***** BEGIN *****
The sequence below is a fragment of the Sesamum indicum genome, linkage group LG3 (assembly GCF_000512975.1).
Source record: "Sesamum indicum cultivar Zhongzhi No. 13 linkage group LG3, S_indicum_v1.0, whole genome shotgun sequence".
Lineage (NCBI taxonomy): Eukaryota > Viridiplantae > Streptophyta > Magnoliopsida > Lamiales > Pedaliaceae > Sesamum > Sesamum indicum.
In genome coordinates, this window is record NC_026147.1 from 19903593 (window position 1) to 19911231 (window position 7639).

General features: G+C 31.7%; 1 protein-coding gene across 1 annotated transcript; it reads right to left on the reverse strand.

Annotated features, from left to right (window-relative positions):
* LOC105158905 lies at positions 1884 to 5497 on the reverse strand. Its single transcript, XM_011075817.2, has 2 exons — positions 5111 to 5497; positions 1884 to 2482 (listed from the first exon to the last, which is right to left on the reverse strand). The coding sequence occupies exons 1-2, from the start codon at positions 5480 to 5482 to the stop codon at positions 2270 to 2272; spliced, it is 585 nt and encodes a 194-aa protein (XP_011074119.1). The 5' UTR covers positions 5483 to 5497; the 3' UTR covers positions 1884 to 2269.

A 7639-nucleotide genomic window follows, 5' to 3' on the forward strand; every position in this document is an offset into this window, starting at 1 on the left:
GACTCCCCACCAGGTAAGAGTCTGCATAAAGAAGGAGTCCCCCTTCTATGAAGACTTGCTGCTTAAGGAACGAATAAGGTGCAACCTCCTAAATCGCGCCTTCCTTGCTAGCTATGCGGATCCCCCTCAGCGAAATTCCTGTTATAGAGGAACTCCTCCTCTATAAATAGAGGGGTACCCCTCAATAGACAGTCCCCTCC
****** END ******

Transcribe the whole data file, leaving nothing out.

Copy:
The sequence below is a fragment of the Sesamum indicum genome, linkage group LG3 (assembly GCF_000512975.1).
Source record: "Sesamum indicum cultivar Zhongzhi No. 13 linkage group LG3, S_indicum_v1.0, whole genome shotgun sequence".
Lineage (NCBI taxonomy): Eukaryota > Viridiplantae > Streptophyta > Magnoliopsida > Lamiales > Pedaliaceae > Sesamum > Sesamum indicum.
In genome coordinates, this window is record NC_026147.1 from 19903593 (window position 1) to 19911231 (window position 7639).

General features: G+C 31.7%; 1 protein-coding gene across 1 annotated transcript; it reads right to left on the reverse strand.

Annotated features, from left to right (window-relative positions):
* LOC105158905 lies at positions 1884 to 5497 on the reverse strand. Its single transcript, XM_011075817.2, has 2 exons — positions 5111 to 5497; positions 1884 to 2482 (listed from the first exon to the last, which is right to left on the reverse strand). The coding sequence occupies exons 1-2, from the start codon at positions 5480 to 5482 to the stop codon at positions 2270 to 2272; spliced, it is 585 nt and encodes a 194-aa protein (XP_011074119.1). The 5' UTR covers positions 5483 to 5497; the 3' UTR covers positions 1884 to 2269.

A 7639-nucleotide genomic window follows, 5' to 3' on the forward strand; every position in this document is an offset into this window, starting at 1 on the left:
GACTCCCCACCAGGTAAGAGTCTGCATAAAGAAGGAGTCCCCCTTCTATGAAGACTTGCTGCTTAAGGAACGAATAAGGTGCAACCTCCTAAATCGCGCCTTCCTTGCTAGCTATGCGGATCCCCCTCAGCGAAATTCCTGTTATAGAGGAACTCCTCCTCTATAAATAGAGGGGTACCCCTCAATAGACAGTCCCCTCC